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Government ministers recognize that wealth divide is health divide

| January 10, 2013

Government ministers in Scotland are to order a ‘fundamental re-think’ of government efforts to close Scotland’s massive health gap between rich and poor after having conceded that curbs on smoking and drinking are not effective alone, according to a story by Eddie Barnes in The Scotsman.

Barnes quotes from a piece in Scotland on Sunday by the Minister for Public Health, Michael Matheson, which said that while flagship smoking and alcohol laws passed by MSPs (members of the Scottish parliament) in recent years had cut deaths, they would ‘not end the problem’ of health inequalities in Scotland.

His comments were said to have followed a hard-hitting report by Scotland’s chief medical officer, Dr. Harry Burns, which warned that ‘magic bullet’ policies, such as bans on smoking and healthy eating drives, actually widened the gap between rich and poor because affluent people were far more likely than were the poor to respond to them.

The latest figures have shown that Scotland now has a health gap wider than anywhere else in Europe, with the poorest people in the country dying 20 years before the country’s richest.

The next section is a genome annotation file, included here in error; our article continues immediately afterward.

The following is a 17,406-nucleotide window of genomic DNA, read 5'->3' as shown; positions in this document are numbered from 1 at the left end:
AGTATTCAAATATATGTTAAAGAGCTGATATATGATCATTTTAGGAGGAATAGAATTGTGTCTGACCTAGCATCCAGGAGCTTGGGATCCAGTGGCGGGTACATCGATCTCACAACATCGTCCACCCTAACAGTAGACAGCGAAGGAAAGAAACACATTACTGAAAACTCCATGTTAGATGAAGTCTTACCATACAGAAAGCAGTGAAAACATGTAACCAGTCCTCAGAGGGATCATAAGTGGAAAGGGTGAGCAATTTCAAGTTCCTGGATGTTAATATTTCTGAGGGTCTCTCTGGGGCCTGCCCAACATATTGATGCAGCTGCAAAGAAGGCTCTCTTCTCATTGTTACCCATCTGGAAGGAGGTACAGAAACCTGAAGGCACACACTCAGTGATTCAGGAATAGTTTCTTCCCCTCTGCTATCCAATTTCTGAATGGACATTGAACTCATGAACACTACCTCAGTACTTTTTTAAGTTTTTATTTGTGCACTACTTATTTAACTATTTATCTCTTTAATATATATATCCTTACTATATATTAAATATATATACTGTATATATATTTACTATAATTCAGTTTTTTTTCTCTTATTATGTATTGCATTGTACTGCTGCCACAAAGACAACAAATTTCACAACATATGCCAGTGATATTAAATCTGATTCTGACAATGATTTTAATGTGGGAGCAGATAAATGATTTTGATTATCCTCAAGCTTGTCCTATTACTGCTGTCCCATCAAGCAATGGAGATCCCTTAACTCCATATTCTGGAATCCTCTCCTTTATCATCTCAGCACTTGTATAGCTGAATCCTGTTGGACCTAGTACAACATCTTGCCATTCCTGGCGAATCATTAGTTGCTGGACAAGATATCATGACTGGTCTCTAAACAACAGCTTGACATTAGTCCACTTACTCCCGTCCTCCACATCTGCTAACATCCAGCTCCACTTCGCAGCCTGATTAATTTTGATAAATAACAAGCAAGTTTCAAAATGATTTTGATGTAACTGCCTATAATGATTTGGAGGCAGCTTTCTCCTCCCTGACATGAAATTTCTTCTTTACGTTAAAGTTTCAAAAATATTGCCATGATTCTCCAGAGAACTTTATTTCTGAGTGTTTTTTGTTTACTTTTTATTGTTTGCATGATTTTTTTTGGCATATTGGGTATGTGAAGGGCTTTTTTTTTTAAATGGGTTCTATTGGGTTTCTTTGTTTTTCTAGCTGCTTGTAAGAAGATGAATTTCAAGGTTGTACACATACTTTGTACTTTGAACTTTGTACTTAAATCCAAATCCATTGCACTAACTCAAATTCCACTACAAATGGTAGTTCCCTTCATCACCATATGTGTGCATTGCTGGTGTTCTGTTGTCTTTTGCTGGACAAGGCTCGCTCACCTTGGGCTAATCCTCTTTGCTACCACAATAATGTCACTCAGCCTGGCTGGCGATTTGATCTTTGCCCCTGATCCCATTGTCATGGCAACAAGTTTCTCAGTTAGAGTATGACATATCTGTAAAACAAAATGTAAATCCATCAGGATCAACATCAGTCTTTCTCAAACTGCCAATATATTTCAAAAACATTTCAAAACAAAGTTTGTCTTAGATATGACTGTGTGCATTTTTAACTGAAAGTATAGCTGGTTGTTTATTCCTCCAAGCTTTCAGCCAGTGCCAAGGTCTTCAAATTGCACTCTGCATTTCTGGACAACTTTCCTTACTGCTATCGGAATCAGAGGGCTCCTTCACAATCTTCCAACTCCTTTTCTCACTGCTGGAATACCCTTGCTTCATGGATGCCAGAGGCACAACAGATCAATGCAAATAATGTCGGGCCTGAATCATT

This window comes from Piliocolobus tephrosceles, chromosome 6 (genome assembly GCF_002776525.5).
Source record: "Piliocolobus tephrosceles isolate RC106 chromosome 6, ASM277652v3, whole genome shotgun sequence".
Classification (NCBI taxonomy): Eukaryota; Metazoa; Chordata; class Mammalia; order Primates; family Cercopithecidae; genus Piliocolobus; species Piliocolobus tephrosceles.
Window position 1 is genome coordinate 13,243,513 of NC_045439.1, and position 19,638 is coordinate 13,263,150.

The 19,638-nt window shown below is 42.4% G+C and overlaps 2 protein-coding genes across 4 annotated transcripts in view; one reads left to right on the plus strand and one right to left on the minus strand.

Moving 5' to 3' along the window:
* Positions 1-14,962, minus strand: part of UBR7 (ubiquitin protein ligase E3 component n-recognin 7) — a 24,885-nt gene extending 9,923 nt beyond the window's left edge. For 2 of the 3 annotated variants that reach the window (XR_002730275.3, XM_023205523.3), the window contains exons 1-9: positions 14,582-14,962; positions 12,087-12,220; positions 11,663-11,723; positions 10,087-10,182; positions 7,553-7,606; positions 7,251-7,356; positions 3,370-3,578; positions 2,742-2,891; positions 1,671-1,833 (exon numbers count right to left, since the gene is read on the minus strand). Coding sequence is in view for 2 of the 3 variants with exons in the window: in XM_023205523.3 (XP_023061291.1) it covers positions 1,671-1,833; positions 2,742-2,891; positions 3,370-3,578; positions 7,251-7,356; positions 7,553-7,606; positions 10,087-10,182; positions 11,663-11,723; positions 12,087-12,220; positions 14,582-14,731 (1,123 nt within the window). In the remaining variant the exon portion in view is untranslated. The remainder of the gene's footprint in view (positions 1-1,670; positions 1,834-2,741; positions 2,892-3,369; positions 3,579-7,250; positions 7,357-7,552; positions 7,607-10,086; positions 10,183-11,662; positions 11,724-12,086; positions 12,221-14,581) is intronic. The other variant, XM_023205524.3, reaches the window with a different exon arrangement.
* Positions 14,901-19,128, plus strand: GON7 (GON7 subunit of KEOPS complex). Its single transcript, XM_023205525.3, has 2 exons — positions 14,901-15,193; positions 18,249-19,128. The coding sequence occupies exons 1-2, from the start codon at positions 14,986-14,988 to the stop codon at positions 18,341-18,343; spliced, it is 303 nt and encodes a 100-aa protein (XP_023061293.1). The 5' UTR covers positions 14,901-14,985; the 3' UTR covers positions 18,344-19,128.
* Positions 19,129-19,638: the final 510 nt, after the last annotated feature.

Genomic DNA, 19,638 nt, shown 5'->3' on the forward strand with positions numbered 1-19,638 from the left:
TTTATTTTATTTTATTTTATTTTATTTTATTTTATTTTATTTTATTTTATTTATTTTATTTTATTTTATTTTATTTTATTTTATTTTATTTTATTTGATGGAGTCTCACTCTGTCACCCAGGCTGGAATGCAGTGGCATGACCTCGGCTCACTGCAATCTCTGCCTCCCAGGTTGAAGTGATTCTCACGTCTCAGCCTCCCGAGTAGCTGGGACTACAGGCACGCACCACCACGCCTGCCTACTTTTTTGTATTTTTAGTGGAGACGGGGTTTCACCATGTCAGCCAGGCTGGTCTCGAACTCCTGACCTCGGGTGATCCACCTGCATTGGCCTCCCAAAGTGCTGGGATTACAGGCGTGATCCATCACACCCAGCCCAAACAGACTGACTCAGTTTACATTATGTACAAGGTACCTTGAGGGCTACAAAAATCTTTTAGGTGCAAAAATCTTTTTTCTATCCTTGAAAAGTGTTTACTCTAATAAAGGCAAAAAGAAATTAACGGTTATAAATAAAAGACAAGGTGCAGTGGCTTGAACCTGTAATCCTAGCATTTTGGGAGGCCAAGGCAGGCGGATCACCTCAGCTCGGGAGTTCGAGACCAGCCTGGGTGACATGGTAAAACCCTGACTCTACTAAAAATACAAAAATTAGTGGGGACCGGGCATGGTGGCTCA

What Barnes described as the ‘scandal’ of Scotland’s health gap was revealed in Scottish government figures last year. Among men, the 10 per cent living in the most affluent parts of the country can expect to live until the age of 82.0 years, or 13.3 years longer than those in the most deprived parts of the country. For women the equivalent figures are 84.6 years and 67.1.

And the gap in healthy life expectancy is even wider. Men in the richest parts of the country can expect to reach the age of 70.0 before experiencing any serious health problems, while the figure for those in the poorest areas is 47.4 years. The equivalent figures for women are 73.2 years and 51.1 years.

Category: Breaking News

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